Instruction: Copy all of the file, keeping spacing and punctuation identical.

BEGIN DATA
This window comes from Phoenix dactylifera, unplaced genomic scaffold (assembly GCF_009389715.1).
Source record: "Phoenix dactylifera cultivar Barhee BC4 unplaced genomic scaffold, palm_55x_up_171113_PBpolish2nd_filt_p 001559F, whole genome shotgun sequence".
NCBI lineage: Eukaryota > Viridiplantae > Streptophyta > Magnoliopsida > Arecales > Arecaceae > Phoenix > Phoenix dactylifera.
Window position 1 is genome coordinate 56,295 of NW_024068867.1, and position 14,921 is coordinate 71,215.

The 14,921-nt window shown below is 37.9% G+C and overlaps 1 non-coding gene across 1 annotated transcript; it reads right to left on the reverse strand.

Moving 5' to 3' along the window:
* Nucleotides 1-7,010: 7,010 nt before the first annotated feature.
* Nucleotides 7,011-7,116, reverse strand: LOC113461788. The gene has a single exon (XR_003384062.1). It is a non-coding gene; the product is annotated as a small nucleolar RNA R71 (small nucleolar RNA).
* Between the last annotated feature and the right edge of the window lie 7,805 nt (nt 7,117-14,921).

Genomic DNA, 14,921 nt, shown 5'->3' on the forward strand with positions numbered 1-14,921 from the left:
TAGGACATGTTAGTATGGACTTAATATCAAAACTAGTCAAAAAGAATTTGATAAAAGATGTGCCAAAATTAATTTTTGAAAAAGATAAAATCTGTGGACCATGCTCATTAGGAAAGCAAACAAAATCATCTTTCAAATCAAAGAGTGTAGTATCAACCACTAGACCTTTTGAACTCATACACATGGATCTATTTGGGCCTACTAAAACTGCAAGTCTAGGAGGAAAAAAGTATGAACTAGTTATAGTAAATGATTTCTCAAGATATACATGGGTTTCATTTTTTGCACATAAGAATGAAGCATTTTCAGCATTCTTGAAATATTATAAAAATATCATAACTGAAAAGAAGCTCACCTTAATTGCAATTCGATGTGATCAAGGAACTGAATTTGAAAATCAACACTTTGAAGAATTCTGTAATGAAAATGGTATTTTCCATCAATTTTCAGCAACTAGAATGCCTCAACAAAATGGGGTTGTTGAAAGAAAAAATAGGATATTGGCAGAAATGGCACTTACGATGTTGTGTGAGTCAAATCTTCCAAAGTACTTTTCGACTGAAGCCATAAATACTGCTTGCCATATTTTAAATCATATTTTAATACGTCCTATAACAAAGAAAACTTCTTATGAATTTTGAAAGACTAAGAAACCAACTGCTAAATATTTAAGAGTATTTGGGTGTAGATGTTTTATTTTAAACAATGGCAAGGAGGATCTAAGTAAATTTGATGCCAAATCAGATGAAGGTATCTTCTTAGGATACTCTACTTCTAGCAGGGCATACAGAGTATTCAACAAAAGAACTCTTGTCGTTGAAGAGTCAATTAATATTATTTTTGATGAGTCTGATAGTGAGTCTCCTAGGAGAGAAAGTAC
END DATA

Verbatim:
This window comes from Phoenix dactylifera, unplaced genomic scaffold (assembly GCF_009389715.1).
Source record: "Phoenix dactylifera cultivar Barhee BC4 unplaced genomic scaffold, palm_55x_up_171113_PBpolish2nd_filt_p 001559F, whole genome shotgun sequence".
NCBI lineage: Eukaryota > Viridiplantae > Streptophyta > Magnoliopsida > Arecales > Arecaceae > Phoenix > Phoenix dactylifera.
Window position 1 is genome coordinate 56,295 of NW_024068867.1, and position 14,921 is coordinate 71,215.

The 14,921-nt window shown below is 37.9% G+C and overlaps 1 non-coding gene across 1 annotated transcript; it reads right to left on the reverse strand.

Moving 5' to 3' along the window:
* Nucleotides 1-7,010: 7,010 nt before the first annotated feature.
* Nucleotides 7,011-7,116, reverse strand: LOC113461788. The gene has a single exon (XR_003384062.1). It is a non-coding gene; the product is annotated as a small nucleolar RNA R71 (small nucleolar RNA).
* Between the last annotated feature and the right edge of the window lie 7,805 nt (nt 7,117-14,921).

Genomic DNA, 14,921 nt, shown 5'->3' on the forward strand with positions numbered 1-14,921 from the left:
TAGGACATGTTAGTATGGACTTAATATCAAAACTAGTCAAAAAGAATTTGATAAAAGATGTGCCAAAATTAATTTTTGAAAAAGATAAAATCTGTGGACCATGCTCATTAGGAAAGCAAACAAAATCATCTTTCAAATCAAAGAGTGTAGTATCAACCACTAGACCTTTTGAACTCATACACATGGATCTATTTGGGCCTACTAAAACTGCAAGTCTAGGAGGAAAAAAGTATGAACTAGTTATAGTAAATGATTTCTCAAGATATACATGGGTTTCATTTTTTGCACATAAGAATGAAGCATTTTCAGCATTCTTGAAATATTATAAAAATATCATAACTGAAAAGAAGCTCACCTTAATTGCAATTCGATGTGATCAAGGAACTGAATTTGAAAATCAACACTTTGAAGAATTCTGTAATGAAAATGGTATTTTCCATCAATTTTCAGCAACTAGAATGCCTCAACAAAATGGGGTTGTTGAAAGAAAAAATAGGATATTGGCAGAAATGGCACTTACGATGTTGTGTGAGTCAAATCTTCCAAAGTACTTTTCGACTGAAGCCATAAATACTGCTTGCCATATTTTAAATCATATTTTAATACGTCCTATAACAAAGAAAACTTCTTATGAATTTTGAAAGACTAAGAAACCAACTGCTAAATATTTAAGAGTATTTGGGTGTAGATGTTTTATTTTAAACAATGGCAAGGAGGATCTAAGTAAATTTGATGCCAAATCAGATGAAGGTATCTTCTTAGGATACTCTACTTCTAGCAGGGCATACAGAGTATTCAACAAAAGAACTCTTGTCGTTGAAGAGTCAATTAATATTATTTTTGATGAGTCTGATAGTGAGTCTCCTAGGAGAGAAAGTAC